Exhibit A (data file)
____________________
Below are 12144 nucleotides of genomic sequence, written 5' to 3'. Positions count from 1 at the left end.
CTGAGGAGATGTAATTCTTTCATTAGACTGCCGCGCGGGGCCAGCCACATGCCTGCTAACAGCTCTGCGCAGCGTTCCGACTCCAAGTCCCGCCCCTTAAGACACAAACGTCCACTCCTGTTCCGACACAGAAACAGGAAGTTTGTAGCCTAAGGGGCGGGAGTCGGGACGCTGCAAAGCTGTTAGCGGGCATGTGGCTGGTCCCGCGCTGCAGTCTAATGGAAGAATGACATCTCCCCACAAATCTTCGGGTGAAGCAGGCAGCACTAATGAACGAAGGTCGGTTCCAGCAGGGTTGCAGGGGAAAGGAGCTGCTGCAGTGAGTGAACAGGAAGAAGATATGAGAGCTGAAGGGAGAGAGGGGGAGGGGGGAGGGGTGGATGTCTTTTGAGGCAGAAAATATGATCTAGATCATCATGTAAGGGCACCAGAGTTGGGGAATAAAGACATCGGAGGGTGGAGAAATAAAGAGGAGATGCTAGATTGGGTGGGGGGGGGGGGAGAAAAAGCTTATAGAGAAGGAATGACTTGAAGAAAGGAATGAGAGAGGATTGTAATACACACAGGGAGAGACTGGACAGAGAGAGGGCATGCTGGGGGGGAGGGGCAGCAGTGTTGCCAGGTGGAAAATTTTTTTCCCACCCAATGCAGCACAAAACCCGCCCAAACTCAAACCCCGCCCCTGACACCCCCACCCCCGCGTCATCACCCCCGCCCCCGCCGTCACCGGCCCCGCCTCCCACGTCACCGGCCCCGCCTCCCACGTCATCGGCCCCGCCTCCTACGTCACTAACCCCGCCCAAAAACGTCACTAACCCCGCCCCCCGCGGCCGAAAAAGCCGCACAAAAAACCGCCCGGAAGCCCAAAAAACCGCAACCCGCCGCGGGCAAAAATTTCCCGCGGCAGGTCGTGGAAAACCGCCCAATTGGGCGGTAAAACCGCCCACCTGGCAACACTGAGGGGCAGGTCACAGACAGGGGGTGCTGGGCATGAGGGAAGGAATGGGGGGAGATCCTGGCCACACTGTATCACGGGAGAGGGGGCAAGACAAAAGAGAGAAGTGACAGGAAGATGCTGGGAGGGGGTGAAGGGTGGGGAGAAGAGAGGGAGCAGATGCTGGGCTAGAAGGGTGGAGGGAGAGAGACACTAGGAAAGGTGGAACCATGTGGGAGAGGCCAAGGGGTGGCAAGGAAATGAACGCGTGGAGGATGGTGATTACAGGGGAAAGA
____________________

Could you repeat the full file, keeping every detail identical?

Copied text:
Below are 12144 nucleotides of genomic sequence, written 5' to 3'. Positions count from 1 at the left end.
CTGAGGAGATGTAATTCTTTCATTAGACTGCCGCGCGGGGCCAGCCACATGCCTGCTAACAGCTCTGCGCAGCGTTCCGACTCCAAGTCCCGCCCCTTAAGACACAAACGTCCACTCCTGTTCCGACACAGAAACAGGAAGTTTGTAGCCTAAGGGGCGGGAGTCGGGACGCTGCAAAGCTGTTAGCGGGCATGTGGCTGGTCCCGCGCTGCAGTCTAATGGAAGAATGACATCTCCCCACAAATCTTCGGGTGAAGCAGGCAGCACTAATGAACGAAGGTCGGTTCCAGCAGGGTTGCAGGGGAAAGGAGCTGCTGCAGTGAGTGAACAGGAAGAAGATATGAGAGCTGAAGGGAGAGAGGGGGAGGGGGGAGGGGTGGATGTCTTTTGAGGCAGAAAATATGATCTAGATCATCATGTAAGGGCACCAGAGTTGGGGAATAAAGACATCGGAGGGTGGAGAAATAAAGAGGAGATGCTAGATTGGGTGGGGGGGGGGGGAGAAAAAGCTTATAGAGAAGGAATGACTTGAAGAAAGGAATGAGAGAGGATTGTAATACACACAGGGAGAGACTGGACAGAGAGAGGGCATGCTGGGGGGGAGGGGCAGCAGTGTTGCCAGGTGGAAAATTTTTTTCCCACCCAATGCAGCACAAAACCCGCCCAAACTCAAACCCCGCCCCTGACACCCCCACCCCCGCGTCATCACCCCCGCCCCCGCCGTCACCGGCCCCGCCTCCCACGTCACCGGCCCCGCCTCCCACGTCATCGGCCCCGCCTCCTACGTCACTAACCCCGCCCAAAAACGTCACTAACCCCGCCCCCCGCGGCCGAAAAAGCCGCACAAAAAACCGCCCGGAAGCCCAAAAAACCGCAACCCGCCGCGGGCAAAAATTTCCCGCGGCAGGTCGTGGAAAACCGCCCAATTGGGCGGTAAAACCGCCCACCTGGCAACACTGAGGGGCAGGTCACAGACAGGGGGTGCTGGGCATGAGGGAAGGAATGGGGGGAGATCCTGGCCACACTGTATCACGGGAGAGGGGGCAAGACAAAAGAGAGAAGTGACAGGAAGATGCTGGGAGGGGGTGAAGGGTGGGGAGAAGAGAGGGAGCAGATGCTGGGCTAGAAGGGTGGAGGGAGAGAGACACTAGGAAAGGTGGAACCATGTGGGAGAGGCCAAGGGGTGGCAAGGAAATGAACGCGTGGAGGATGGTGATTACAGGGGAAAGA